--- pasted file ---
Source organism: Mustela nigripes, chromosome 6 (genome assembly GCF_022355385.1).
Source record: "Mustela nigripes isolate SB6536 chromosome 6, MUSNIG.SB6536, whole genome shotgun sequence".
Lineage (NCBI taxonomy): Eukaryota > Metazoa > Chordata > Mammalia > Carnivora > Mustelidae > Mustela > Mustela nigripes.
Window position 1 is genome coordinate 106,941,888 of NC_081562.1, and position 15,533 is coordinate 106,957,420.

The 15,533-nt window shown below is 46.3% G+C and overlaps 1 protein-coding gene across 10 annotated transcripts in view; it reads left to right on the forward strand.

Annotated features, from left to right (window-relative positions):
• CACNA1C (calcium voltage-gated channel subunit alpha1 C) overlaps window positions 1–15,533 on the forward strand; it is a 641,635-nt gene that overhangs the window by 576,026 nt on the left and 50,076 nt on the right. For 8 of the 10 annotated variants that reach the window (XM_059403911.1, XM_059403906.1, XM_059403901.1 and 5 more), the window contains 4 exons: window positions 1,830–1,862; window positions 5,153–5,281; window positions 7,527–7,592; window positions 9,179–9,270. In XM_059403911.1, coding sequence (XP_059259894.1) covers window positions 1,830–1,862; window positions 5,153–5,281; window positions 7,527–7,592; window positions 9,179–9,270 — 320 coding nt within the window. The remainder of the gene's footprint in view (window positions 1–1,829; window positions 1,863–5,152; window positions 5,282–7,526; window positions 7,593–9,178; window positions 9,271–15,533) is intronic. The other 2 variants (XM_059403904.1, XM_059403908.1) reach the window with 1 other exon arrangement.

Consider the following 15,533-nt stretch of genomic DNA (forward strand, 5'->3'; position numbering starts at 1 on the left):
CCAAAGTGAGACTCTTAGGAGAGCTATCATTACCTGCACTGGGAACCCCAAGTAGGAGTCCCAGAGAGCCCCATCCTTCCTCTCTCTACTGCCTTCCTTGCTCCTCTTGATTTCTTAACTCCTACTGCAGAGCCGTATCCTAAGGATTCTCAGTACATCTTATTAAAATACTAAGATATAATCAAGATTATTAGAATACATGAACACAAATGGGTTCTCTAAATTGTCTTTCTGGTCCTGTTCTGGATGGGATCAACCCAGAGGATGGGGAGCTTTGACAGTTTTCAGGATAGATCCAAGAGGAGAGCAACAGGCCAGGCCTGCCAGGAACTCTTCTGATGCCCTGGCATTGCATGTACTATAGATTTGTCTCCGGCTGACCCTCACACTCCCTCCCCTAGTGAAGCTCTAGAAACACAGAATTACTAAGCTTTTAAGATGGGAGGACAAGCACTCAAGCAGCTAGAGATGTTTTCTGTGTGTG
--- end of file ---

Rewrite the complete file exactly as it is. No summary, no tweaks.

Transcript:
Source organism: Mustela nigripes, chromosome 6 (genome assembly GCF_022355385.1).
Source record: "Mustela nigripes isolate SB6536 chromosome 6, MUSNIG.SB6536, whole genome shotgun sequence".
Lineage (NCBI taxonomy): Eukaryota > Metazoa > Chordata > Mammalia > Carnivora > Mustelidae > Mustela > Mustela nigripes.
Window position 1 is genome coordinate 106,941,888 of NC_081562.1, and position 15,533 is coordinate 106,957,420.

The 15,533-nt window shown below is 46.3% G+C and overlaps 1 protein-coding gene across 10 annotated transcripts in view; it reads left to right on the forward strand.

Annotated features, from left to right (window-relative positions):
• CACNA1C (calcium voltage-gated channel subunit alpha1 C) overlaps window positions 1–15,533 on the forward strand; it is a 641,635-nt gene that overhangs the window by 576,026 nt on the left and 50,076 nt on the right. For 8 of the 10 annotated variants that reach the window (XM_059403911.1, XM_059403906.1, XM_059403901.1 and 5 more), the window contains 4 exons: window positions 1,830–1,862; window positions 5,153–5,281; window positions 7,527–7,592; window positions 9,179–9,270. In XM_059403911.1, coding sequence (XP_059259894.1) covers window positions 1,830–1,862; window positions 5,153–5,281; window positions 7,527–7,592; window positions 9,179–9,270 — 320 coding nt within the window. The remainder of the gene's footprint in view (window positions 1–1,829; window positions 1,863–5,152; window positions 5,282–7,526; window positions 7,593–9,178; window positions 9,271–15,533) is intronic. The other 2 variants (XM_059403904.1, XM_059403908.1) reach the window with 1 other exon arrangement.

Consider the following 15,533-nt stretch of genomic DNA (forward strand, 5'->3'; position numbering starts at 1 on the left):
CCAAAGTGAGACTCTTAGGAGAGCTATCATTACCTGCACTGGGAACCCCAAGTAGGAGTCCCAGAGAGCCCCATCCTTCCTCTCTCTACTGCCTTCCTTGCTCCTCTTGATTTCTTAACTCCTACTGCAGAGCCGTATCCTAAGGATTCTCAGTACATCTTATTAAAATACTAAGATATAATCAAGATTATTAGAATACATGAACACAAATGGGTTCTCTAAATTGTCTTTCTGGTCCTGTTCTGGATGGGATCAACCCAGAGGATGGGGAGCTTTGACAGTTTTCAGGATAGATCCAAGAGGAGAGCAACAGGCCAGGCCTGCCAGGAACTCTTCTGATGCCCTGGCATTGCATGTACTATAGATTTGTCTCCGGCTGACCCTCACACTCCCTCCCCTAGTGAAGCTCTAGAAACACAGAATTACTAAGCTTTTAAGATGGGAGGACAAGCACTCAAGCAGCTAGAGATGTTTTCTGTGTGTG